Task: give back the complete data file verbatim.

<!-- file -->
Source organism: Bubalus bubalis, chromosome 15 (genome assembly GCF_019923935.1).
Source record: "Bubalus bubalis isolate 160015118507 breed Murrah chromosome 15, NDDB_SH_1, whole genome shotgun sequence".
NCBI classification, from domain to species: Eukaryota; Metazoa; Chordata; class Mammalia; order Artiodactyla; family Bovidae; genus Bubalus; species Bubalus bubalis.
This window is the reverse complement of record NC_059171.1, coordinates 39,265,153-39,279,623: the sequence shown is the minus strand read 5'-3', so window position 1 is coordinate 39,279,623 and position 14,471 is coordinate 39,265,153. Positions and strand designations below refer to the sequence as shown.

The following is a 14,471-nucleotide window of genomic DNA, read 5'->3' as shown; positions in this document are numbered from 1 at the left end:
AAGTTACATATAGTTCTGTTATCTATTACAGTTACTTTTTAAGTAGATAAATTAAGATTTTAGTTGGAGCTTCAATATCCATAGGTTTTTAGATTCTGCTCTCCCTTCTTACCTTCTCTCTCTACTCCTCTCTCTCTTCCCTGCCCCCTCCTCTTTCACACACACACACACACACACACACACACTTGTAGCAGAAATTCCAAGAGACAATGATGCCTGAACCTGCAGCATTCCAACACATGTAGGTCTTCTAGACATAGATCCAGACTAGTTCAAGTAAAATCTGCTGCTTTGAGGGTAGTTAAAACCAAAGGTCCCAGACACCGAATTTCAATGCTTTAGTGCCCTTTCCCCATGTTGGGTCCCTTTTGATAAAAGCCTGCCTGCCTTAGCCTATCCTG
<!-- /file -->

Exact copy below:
Source organism: Bubalus bubalis, chromosome 15 (genome assembly GCF_019923935.1).
Source record: "Bubalus bubalis isolate 160015118507 breed Murrah chromosome 15, NDDB_SH_1, whole genome shotgun sequence".
NCBI classification, from domain to species: Eukaryota; Metazoa; Chordata; class Mammalia; order Artiodactyla; family Bovidae; genus Bubalus; species Bubalus bubalis.
This window is the reverse complement of record NC_059171.1, coordinates 39,265,153-39,279,623: the sequence shown is the minus strand read 5'-3', so window position 1 is coordinate 39,279,623 and position 14,471 is coordinate 39,265,153. Positions and strand designations below refer to the sequence as shown.

The following is a 14,471-nucleotide window of genomic DNA, read 5'->3' as shown; positions in this document are numbered from 1 at the left end:
AAGTTACATATAGTTCTGTTATCTATTACAGTTACTTTTTAAGTAGATAAATTAAGATTTTAGTTGGAGCTTCAATATCCATAGGTTTTTAGATTCTGCTCTCCCTTCTTACCTTCTCTCTCTACTCCTCTCTCTCTTCCCTGCCCCCTCCTCTTTCACACACACACACACACACACACACACACTTGTAGCAGAAATTCCAAGAGACAATGATGCCTGAACCTGCAGCATTCCAACACATGTAGGTCTTCTAGACATAGATCCAGACTAGTTCAAGTAAAATCTGCTGCTTTGAGGGTAGTTAAAACCAAAGGTCCCAGACACCGAATTTCAATGCTTTAGTGCCCTTTCCCCATGTTGGGTCCCTTTTGATAAAAGCCTGCCTGCCTTAGCCTATCCTG